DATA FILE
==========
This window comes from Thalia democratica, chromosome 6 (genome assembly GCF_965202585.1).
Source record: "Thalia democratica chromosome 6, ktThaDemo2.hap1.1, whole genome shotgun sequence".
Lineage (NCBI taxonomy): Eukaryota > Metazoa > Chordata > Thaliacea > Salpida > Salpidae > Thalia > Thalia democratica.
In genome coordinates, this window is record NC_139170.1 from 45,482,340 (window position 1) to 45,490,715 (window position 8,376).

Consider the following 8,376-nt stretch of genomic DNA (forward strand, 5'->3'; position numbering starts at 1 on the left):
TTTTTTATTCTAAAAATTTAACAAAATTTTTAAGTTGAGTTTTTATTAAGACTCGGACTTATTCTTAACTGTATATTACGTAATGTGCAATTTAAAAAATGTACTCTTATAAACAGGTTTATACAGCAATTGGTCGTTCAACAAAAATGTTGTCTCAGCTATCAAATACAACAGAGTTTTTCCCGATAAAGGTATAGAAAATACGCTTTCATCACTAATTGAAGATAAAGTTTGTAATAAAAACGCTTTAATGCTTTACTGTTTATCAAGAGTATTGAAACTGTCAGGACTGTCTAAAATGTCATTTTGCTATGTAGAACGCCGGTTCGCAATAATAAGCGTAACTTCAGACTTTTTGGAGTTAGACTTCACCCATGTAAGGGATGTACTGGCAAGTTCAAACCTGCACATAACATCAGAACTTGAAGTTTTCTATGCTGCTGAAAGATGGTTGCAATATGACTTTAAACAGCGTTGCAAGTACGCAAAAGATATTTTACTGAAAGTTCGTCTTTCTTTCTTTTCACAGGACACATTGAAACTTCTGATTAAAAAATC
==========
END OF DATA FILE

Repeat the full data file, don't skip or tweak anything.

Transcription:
This window comes from Thalia democratica, chromosome 6 (genome assembly GCF_965202585.1).
Source record: "Thalia democratica chromosome 6, ktThaDemo2.hap1.1, whole genome shotgun sequence".
Lineage (NCBI taxonomy): Eukaryota > Metazoa > Chordata > Thaliacea > Salpida > Salpidae > Thalia > Thalia democratica.
In genome coordinates, this window is record NC_139170.1 from 45,482,340 (window position 1) to 45,490,715 (window position 8,376).

Consider the following 8,376-nt stretch of genomic DNA (forward strand, 5'->3'; position numbering starts at 1 on the left):
TTTTTTATTCTAAAAATTTAACAAAATTTTTAAGTTGAGTTTTTATTAAGACTCGGACTTATTCTTAACTGTATATTACGTAATGTGCAATTTAAAAAATGTACTCTTATAAACAGGTTTATACAGCAATTGGTCGTTCAACAAAAATGTTGTCTCAGCTATCAAATACAACAGAGTTTTTCCCGATAAAGGTATAGAAAATACGCTTTCATCACTAATTGAAGATAAAGTTTGTAATAAAAACGCTTTAATGCTTTACTGTTTATCAAGAGTATTGAAACTGTCAGGACTGTCTAAAATGTCATTTTGCTATGTAGAACGCCGGTTCGCAATAATAAGCGTAACTTCAGACTTTTTGGAGTTAGACTTCACCCATGTAAGGGATGTACTGGCAAGTTCAAACCTGCACATAACATCAGAACTTGAAGTTTTCTATGCTGCTGAAAGATGGTTGCAATATGACTTTAAACAGCGTTGCAAGTACGCAAAAGATATTTTACTGAAAGTTCGTCTTTCTTTCTTTTCACAGGACACATTGAAACTTCTGATTAAAAAATC